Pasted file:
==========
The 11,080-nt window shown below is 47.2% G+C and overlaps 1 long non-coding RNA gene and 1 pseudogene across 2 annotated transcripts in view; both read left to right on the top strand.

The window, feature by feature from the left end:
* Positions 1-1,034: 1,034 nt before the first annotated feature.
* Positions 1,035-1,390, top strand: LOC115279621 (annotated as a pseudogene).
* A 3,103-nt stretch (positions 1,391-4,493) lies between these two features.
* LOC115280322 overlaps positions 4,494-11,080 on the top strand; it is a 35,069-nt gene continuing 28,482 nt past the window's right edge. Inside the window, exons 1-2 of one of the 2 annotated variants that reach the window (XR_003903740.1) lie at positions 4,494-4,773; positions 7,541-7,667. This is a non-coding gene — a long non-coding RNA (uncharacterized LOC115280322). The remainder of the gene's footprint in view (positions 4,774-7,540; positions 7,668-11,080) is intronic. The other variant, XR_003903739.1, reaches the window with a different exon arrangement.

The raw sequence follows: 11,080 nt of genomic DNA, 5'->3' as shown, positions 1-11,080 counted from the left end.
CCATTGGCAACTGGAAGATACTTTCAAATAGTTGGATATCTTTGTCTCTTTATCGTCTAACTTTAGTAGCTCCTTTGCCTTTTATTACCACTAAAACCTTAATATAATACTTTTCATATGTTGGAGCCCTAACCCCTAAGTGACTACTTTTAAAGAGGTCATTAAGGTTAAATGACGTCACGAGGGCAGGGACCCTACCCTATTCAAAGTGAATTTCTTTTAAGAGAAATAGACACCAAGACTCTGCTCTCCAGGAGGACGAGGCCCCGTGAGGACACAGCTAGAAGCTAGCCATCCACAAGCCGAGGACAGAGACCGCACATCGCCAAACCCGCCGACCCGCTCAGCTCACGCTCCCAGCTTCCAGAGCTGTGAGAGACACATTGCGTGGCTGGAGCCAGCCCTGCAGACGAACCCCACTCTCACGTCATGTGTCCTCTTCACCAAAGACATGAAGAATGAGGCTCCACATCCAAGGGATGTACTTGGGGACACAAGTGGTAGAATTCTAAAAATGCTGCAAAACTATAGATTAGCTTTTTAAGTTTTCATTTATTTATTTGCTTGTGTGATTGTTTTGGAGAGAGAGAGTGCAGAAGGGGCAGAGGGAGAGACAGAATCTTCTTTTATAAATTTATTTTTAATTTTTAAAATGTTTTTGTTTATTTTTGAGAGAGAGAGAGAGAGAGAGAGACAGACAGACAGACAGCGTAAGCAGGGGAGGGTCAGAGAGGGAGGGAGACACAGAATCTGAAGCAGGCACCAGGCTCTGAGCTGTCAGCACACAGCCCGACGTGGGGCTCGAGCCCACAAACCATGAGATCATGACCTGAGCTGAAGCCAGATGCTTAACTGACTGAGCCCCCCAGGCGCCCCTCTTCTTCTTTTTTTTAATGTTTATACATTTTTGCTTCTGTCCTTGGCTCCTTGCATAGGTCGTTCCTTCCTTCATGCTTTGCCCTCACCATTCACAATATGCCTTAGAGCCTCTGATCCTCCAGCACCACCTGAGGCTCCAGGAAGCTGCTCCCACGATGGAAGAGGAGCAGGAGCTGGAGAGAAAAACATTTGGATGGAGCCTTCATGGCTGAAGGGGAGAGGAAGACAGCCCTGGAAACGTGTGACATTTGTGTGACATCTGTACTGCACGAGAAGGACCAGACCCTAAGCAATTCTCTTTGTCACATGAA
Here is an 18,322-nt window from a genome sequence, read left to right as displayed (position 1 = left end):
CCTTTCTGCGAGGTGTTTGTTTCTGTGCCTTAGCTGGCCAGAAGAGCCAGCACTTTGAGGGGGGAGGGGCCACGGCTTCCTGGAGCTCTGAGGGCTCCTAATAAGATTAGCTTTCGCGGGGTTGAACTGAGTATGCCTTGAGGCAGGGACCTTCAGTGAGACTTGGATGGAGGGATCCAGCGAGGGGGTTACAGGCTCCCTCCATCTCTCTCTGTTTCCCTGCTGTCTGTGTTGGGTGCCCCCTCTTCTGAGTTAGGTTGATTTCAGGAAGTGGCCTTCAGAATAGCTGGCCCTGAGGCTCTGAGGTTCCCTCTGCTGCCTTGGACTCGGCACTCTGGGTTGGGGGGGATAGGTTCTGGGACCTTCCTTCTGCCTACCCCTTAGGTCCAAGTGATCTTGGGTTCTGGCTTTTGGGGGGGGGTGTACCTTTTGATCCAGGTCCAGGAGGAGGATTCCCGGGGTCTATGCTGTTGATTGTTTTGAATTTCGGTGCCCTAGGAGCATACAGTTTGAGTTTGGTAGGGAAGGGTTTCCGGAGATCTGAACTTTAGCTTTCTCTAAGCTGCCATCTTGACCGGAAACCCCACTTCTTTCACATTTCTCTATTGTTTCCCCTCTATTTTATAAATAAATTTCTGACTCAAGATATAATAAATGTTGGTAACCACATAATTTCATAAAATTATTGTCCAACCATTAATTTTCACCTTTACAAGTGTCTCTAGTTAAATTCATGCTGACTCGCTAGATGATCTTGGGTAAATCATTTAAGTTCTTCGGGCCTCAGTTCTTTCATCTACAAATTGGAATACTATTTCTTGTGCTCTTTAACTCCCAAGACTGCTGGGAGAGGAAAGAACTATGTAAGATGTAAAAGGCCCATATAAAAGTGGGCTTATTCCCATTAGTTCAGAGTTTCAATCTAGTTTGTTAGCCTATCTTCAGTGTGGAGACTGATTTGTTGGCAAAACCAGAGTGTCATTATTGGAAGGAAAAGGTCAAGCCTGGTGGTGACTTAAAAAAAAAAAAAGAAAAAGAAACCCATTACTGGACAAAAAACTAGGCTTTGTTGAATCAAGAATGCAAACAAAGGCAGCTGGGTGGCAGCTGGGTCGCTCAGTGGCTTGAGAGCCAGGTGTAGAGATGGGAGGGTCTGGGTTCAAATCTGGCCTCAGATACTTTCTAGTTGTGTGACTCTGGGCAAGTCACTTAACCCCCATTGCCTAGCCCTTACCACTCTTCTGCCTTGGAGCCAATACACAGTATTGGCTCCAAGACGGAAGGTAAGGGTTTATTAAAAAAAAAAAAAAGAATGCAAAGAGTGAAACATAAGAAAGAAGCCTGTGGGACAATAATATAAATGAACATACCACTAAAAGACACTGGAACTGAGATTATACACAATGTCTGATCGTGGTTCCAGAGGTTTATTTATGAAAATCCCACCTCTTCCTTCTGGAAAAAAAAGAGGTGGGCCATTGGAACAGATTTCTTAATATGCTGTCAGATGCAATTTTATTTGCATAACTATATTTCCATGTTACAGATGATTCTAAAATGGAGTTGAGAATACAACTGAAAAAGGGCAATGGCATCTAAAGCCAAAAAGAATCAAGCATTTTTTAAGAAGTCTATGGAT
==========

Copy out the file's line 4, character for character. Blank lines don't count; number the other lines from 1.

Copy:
* Positions 1,035-1,390, top strand: LOC115279621 (annotated as a pseudogene).